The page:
“I’m actually Jewish.”
The faith question had been left conspicuously blank in his Match.com profile. Based on experience I assumed why, yet I can never be 100 percent certain until I learn otherwise. But as I heard those familiar words during our first phone call, a self-deprecating confession of sorts, I felt just a wee bit excited with this added knowledge, much like Judy Benjamin did in the 1980 comedic film, “Private Benjamin,” when she learned her sexy French love interest, Dr. Henri Alan Tremont, played by Armand Assante, was Jewish. Then, and only then, did she agree to sleep with him.
I don’t know what it is but I, like Judy Benjamin, am a sucker for a handsome Jewish man. Not that I haven’t dated non-Jewish guys before. I have. And I am open to meeting men of other religions besides my own. But I do list in my profile openly, and proudly I might add, that I’m Jewish. Yes, I realize on a secular site like Match.com I am exposing myself to rejection from those who want to date only women of their own faith, and that’s perfectly fine. Everyone is entitled to see whomever he or she wants. Yes, my candor does occasionally subject me to such left-handed compliments as, “You’re too beautiful to be Jewish.” But the choice how to react still remains all mine.
More than a few Jewish guys have revealed to me how they are either apathetic about their faith or don’t like to date Jewish women at all. When I hear such preemptive statements or witness outright efforts to initially masquerade Jewish descent, I stop and wonder what causes these men to feel such shame.
I admit I’m not religious. I don’t keep a kosher home and have zero desire to do so. I rarely attend synagogue, not even on High Holy Days. And I eat shellfish and pork wholeheartedly.
I am spiritual, though, but not not Jewish enough to classify myself under the Match.com catchphrase, “Spiritual but not religious.” I firmly believe religious faith, whichever faith it might be, plays a relevant part in picking a potential partner, regardless of whether it is the first, second, or umpteenth time around. Apart from the logistics of being entrenched in organized religion, i.e. dietary rules, chosen houses of worship, and the specific scripture from which we pray, a long history of traditions and values should be thoughtfully considered and not readily dismissed.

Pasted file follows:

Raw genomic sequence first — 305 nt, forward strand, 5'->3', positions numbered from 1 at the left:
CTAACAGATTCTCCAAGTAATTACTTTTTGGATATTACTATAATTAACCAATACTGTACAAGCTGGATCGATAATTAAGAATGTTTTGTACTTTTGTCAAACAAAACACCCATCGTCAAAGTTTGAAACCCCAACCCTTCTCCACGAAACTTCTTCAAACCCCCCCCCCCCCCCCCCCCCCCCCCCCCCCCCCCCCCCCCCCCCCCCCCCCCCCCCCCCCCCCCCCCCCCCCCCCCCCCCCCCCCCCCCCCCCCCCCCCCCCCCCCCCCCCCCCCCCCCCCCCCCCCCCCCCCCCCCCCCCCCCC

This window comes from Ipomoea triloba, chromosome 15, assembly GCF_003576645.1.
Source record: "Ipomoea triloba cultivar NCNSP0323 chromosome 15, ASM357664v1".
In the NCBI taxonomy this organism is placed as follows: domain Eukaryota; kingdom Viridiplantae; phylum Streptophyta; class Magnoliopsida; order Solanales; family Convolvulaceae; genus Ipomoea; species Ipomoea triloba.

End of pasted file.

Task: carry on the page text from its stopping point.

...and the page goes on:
Interfaith marriages can be successful. I don’t deny that and have witnessed those of friends and family. But achieving such satisfactory integration requires first taking pride in our identity. And then, through education and learning, gaining an understanding of what it is we choose to renounce or embrace.
I am confounded by the apparent sense of self-loathing exhibited by so many Jews. Faith is only one part of who we are. Religious identity should be worn with pride, not fear or shame. If a potential match doesn’t want to be with us because of our beliefs, revealing them later will likely make little, if any, difference. And, it begs the question, why would we want to be with a person who doesn’t want to be with us?
Own up. Be proud. There are a lot of women out there looking for a mensch. And there are a lot of men who would be only too happy to find themselves a balabusta. Leaving out information or hiding behind ambiguous titles only postpones what will eventually be or not be.
So feel free to tick that “Jewish” box. You’re not bragging. You’re kvelling.